Note the way the track leads the eye into the distance and the lining up of the very distant tracks into the hills.
As stated earlier 1000 images speaking 1000 words in a single image is one of the most common photography composition mistakes. This is often the result of placing the main subject against a cluttered background simply focusing on the picture of the main subject and not looking at the whole composition. This always distracts the viewer and will makes image less visually appealing unless, of course, you are the person who was taking the photograph and therefore you know what you should be focusing your eyes on. Bias is a natural feature of human nature. In short we see what we want to see, this does not mean that the viewer knows what it is that we are trying to tell.
Personally I try to think about the background, including compositional lines and Bokeh before I even consider the main focus point or object of the photograph. I change aperture and focal distance just to see what the background is likely to look like before I even attempt to position myself for the photograph. I say positioning myself because often people use the focus ring and forget that also able to move themselves and the camera and that this is often more effective than simply changing the focus using the lens focus ring. This is where the use of automatic features such as auto aperture and auto focus in modern digital cameras prevents good composition. Without thinking about the correct aperture it is not possible to decide which parts of the composition need to be clear as they are are important to tell the story and which parts need to be blurred or out of focus so that they do not distract. Again like using words as our language, we need to decide which are important and which are actually superfluous.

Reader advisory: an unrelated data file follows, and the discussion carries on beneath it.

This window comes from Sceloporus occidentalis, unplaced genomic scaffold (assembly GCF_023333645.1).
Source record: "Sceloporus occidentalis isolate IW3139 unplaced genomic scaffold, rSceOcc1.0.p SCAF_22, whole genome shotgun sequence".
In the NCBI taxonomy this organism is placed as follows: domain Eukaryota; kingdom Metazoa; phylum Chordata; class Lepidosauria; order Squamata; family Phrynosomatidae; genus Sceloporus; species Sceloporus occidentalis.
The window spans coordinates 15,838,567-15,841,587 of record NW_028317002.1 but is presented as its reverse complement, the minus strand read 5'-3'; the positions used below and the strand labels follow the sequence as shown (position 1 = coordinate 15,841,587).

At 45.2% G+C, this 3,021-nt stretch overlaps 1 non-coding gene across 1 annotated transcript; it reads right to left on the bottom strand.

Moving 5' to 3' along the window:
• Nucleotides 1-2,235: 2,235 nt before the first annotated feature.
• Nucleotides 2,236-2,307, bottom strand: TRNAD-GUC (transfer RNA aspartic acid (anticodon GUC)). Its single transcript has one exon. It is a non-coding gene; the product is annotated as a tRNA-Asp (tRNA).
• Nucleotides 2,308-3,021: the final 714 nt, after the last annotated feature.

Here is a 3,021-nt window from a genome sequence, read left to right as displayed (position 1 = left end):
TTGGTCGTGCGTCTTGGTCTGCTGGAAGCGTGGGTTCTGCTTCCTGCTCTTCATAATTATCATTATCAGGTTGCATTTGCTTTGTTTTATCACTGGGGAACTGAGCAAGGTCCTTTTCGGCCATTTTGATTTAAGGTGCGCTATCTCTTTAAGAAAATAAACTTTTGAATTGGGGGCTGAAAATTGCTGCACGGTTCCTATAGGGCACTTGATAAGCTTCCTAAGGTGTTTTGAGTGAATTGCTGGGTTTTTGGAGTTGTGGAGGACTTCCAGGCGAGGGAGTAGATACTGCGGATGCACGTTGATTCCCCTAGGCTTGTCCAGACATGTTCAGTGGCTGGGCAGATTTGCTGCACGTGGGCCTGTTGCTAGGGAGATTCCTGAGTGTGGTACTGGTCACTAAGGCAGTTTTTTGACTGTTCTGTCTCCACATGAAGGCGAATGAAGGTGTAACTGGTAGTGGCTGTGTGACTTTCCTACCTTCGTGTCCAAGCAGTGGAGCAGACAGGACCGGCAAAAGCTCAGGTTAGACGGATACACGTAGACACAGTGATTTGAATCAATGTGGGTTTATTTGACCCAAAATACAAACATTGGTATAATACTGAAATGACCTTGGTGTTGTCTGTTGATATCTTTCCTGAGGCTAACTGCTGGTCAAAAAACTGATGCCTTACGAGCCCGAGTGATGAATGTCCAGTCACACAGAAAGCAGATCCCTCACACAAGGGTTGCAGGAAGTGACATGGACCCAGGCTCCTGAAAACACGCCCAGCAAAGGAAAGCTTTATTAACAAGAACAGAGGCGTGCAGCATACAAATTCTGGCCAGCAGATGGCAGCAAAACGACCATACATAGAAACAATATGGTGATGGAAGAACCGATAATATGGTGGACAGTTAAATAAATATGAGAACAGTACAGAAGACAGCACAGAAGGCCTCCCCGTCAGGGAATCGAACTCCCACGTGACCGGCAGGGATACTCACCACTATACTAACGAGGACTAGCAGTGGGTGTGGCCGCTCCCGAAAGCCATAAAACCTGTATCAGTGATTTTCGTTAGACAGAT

One way to force yourself to think in a different way, is to experiment with abstract photography. Abstract photography is challenging to define. It is taking a subject and forcing the viewer to look at it in a different way. This may cause the subject to lose its original meaning or purpose. The subject could lose all literal meaning and be reduced to only shape, light, texture or colour.
It takes creative imagination and concept to be able to capture subjects in an abstract way. You are only limited by your vision and ideas. Changing your usual perspective of the subject helps to create abstract images.Shooting from up-down could allow you to focus on its shape and form. This changes the subjects’ meaning and purpose.
This image is simply a blade of grass and reflected sunlight off a river in the background.
Multiple exposures and ICM (Intentional Camera Movement), rubber lens mounts and free lensing all mentioned on this site can also help.
What you will discover from practising this field is the philosophy of subtraction. More often than not, what you leave out of the image is as important as what you put in. Mastering the freedom of composition is the key to any abstraction and the key to understanding composition.
Frames within Frames
Another striking technique in photography is to create a frame within a frame in your composition. Doorways, bridges, windows, holes and even trees and plants to create the frame. But to make sure that composition still takes your eye to the main focal point.
This image also uses lens flare to contrast the lines with the curves of the bridge.
Scale is a compositional technique related to the proportion of the elements and how they relate to each other in terms of size, distance, etc.
A good composition tip is to place an element that we can recognise to show a sense of scale, like placing a person or animal against a vast landscape.
In this image the leaves add scale. In the image above it is the trees. In the image below the fisherman and the birds and in the other image the lighthouses.
There are many compositional elements that help to create depth. Atmosphere is one of the key compositional elements in landscape photography to add more depth and interest to your images.
Capturing or enhancing the atmosphere, you’ll get a more ethereal feeling in your photography framing and you’ll make the viewer feel as if they were part of the scene.
Another compositional technique to include in your camera compositions is to compose using layers. Layers add dimension to the image, creating an illusion of depth and volume.